“Sometimes, the pack mentality makes everyone a tough guy because they know their words are anonymous,” McEvoy said. “I did appreciate the togetherness that the Corona fans represented. They were by far the most organized and clever bunch. I had never heard the chant, ‘If you’re winning and you know it clap your hands,’ followed by, ‘If you’re losing and you know it clap your hands,’ and nobody claps. Hilarious.”
Westview has two freshmen on the varsity roster. When McEvoy subbed in freshman Josh Tafoya in the third quarter of a close game at Phoenix Brophy Prep, Tafoya stood right in front of Brophy’s “Red Army” student section for about 15 seconds, before being handed the ball to inbound it.
“They were all over him, making short jokes, asking him if he’s up past his bed time, telling him his mommy is waiting for him outside,” McEvoy said. “One kid kept saying over and over, ‘Don’t look at us, Joshua.’ The look on Josh’s face was like a deer in the headlights times 10. I’m usually pretty focused during a game, but I found myself giggling at that.”
Student sections start to heat up in January with sectional and rivalry games.
There is the Green Team at Phoenix Sunnyslope, the Nest at Cactus Shadows, the Red Zone at Chandler Seton Catholic, the Red Army at Brophy Prep, the Hecklers at Phoenix Shadow Mountain, the Gold Rush at Tempe Marcos de Niza, the Snake Pit at Phoenix North Canyon, the Valley Fever at Chandler Valley Christian, the Bird Cage at Scottsdale Chaparral, the Dawg Pound at Queen Creek, the Zoo Crew at Tempe McClintock, the Phalanx at Scottsdale Prep, just to name a few.
Sometimes, there is the leader of the section, the maestro who orchestrates chants. At Scottsdale Desert Mountain, a student or two will come out during timeouts, face the student body and lead them in their version of the “roller coaster.”
“The section is right by where we enter the court before warm-ups, so when we step on the court, their energy increases as we come out,” said Sunnyslope senior center Michael Humphrey, one of the state’s top players who has signed with Stanford. “Then, during introductions, the kids have poster-board heads of all the players and jump around to pick up the intensity even more and that is after they have already made the opponent feel like nobody cares about them.“During the game, the Green Team does a superb job of jumping on the opposing team for mistakes and being great distractions during dead balls. They do an awesome job critiquing opponents. But how they cheer for us is amazing.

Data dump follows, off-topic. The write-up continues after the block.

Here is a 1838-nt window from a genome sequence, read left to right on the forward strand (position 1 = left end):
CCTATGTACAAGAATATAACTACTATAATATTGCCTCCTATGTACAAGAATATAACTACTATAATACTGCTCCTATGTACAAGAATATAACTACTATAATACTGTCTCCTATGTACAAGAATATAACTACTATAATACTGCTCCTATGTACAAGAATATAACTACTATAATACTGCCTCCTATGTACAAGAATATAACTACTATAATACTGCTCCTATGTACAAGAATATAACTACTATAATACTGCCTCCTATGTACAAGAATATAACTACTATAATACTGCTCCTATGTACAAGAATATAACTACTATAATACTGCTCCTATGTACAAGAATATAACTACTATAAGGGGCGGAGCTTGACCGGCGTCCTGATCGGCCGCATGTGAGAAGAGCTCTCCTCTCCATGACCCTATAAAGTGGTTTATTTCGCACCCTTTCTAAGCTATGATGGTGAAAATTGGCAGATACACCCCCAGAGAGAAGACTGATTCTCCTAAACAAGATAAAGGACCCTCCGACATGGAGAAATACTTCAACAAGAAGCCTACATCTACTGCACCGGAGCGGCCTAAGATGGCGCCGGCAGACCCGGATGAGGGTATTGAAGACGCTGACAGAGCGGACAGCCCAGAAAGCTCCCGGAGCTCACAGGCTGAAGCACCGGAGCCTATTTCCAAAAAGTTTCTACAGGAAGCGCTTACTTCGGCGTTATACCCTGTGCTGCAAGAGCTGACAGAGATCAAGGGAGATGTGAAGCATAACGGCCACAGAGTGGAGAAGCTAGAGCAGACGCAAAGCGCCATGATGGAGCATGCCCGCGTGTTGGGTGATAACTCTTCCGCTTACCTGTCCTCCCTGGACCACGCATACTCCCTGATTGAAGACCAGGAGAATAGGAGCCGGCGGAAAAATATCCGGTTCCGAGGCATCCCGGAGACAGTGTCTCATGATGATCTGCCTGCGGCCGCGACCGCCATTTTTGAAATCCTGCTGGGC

“There is constant ruckus when needed, and, when there is a big play, the place goes nuts.”
Some are more creative than others with their chants and more fervent, depending on the opponent. Brophy Prep and Phoenix St. Mary’s have had a long running tradition of jamming gyms with student sections trying to outdo the other. Brophy students have found creative ways of getting their messages across without having signs removed by school personnel.
One year, a Brophy student got the idea of bringing a large eraser board, scribbling something on it that got everyone revved up, before erasing it.
There are been times when sections had to be taped off, so they don’t spill over onto the floor, as the game is going on.
“Our student sections have been pretty good,” Sunnyslope coach Ray Portela said. “They know the lines not to cross. Teachers kind of supervise. They know right from wrong.”
Students still storm the court, despite pleas not to from public-address announcers. But coaches are getting better about getting their players out of the way of potential danger and getting them in the locker room after games.
Corona del Sol coach Sammy Duane Jr., did that after Tuesday’s 67-32 win over Hamilton, whisking his players immediately into the locker room after shaking hands with the Huskies.
“Lately, with the winning, it’s really crazy here,” Duane said. “The buzz around campus is amazing. That student section for a Tuesday night was amazing. They really helped us.”